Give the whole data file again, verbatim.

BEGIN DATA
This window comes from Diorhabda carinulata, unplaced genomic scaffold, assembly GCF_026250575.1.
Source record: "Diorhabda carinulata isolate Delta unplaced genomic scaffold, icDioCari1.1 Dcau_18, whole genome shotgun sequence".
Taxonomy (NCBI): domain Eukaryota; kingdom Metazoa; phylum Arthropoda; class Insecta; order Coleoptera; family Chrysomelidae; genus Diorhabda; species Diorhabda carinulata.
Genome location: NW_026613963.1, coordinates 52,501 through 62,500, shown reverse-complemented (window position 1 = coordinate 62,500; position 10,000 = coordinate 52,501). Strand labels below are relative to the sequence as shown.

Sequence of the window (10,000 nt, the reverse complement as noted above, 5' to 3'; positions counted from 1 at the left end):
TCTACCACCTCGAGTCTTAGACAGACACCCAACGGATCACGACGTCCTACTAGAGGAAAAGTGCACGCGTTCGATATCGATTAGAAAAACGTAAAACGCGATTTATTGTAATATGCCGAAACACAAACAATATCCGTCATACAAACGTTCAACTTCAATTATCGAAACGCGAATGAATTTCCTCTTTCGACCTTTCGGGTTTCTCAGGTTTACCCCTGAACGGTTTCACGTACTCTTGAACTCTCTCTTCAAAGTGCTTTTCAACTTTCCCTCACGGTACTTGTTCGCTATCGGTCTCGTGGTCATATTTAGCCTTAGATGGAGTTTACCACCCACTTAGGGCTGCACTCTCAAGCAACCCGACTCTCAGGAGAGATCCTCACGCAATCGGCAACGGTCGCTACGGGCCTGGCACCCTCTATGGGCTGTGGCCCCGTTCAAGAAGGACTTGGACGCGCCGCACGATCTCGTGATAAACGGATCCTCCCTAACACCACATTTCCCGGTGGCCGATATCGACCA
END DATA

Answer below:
This window comes from Diorhabda carinulata, unplaced genomic scaffold, assembly GCF_026250575.1.
Source record: "Diorhabda carinulata isolate Delta unplaced genomic scaffold, icDioCari1.1 Dcau_18, whole genome shotgun sequence".
Taxonomy (NCBI): domain Eukaryota; kingdom Metazoa; phylum Arthropoda; class Insecta; order Coleoptera; family Chrysomelidae; genus Diorhabda; species Diorhabda carinulata.
Genome location: NW_026613963.1, coordinates 52,501 through 62,500, shown reverse-complemented (window position 1 = coordinate 62,500; position 10,000 = coordinate 52,501). Strand labels below are relative to the sequence as shown.

Sequence of the window (10,000 nt, the reverse complement as noted above, 5' to 3'; positions counted from 1 at the left end):
TCTACCACCTCGAGTCTTAGACAGACACCCAACGGATCACGACGTCCTACTAGAGGAAAAGTGCACGCGTTCGATATCGATTAGAAAAACGTAAAACGCGATTTATTGTAATATGCCGAAACACAAACAATATCCGTCATACAAACGTTCAACTTCAATTATCGAAACGCGAATGAATTTCCTCTTTCGACCTTTCGGGTTTCTCAGGTTTACCCCTGAACGGTTTCACGTACTCTTGAACTCTCTCTTCAAAGTGCTTTTCAACTTTCCCTCACGGTACTTGTTCGCTATCGGTCTCGTGGTCATATTTAGCCTTAGATGGAGTTTACCACCCACTTAGGGCTGCACTCTCAAGCAACCCGACTCTCAGGAGAGATCCTCACGCAATCGGCAACGGTCGCTACGGGCCTGGCACCCTCTATGGGCTGTGGCCCCGTTCAAGAAGGACTTGGACGCGCCGCACGATCTCGTGATAAACGGATCCTCCCTAACACCACATTTCCCGGTGGCCGATATCGACCA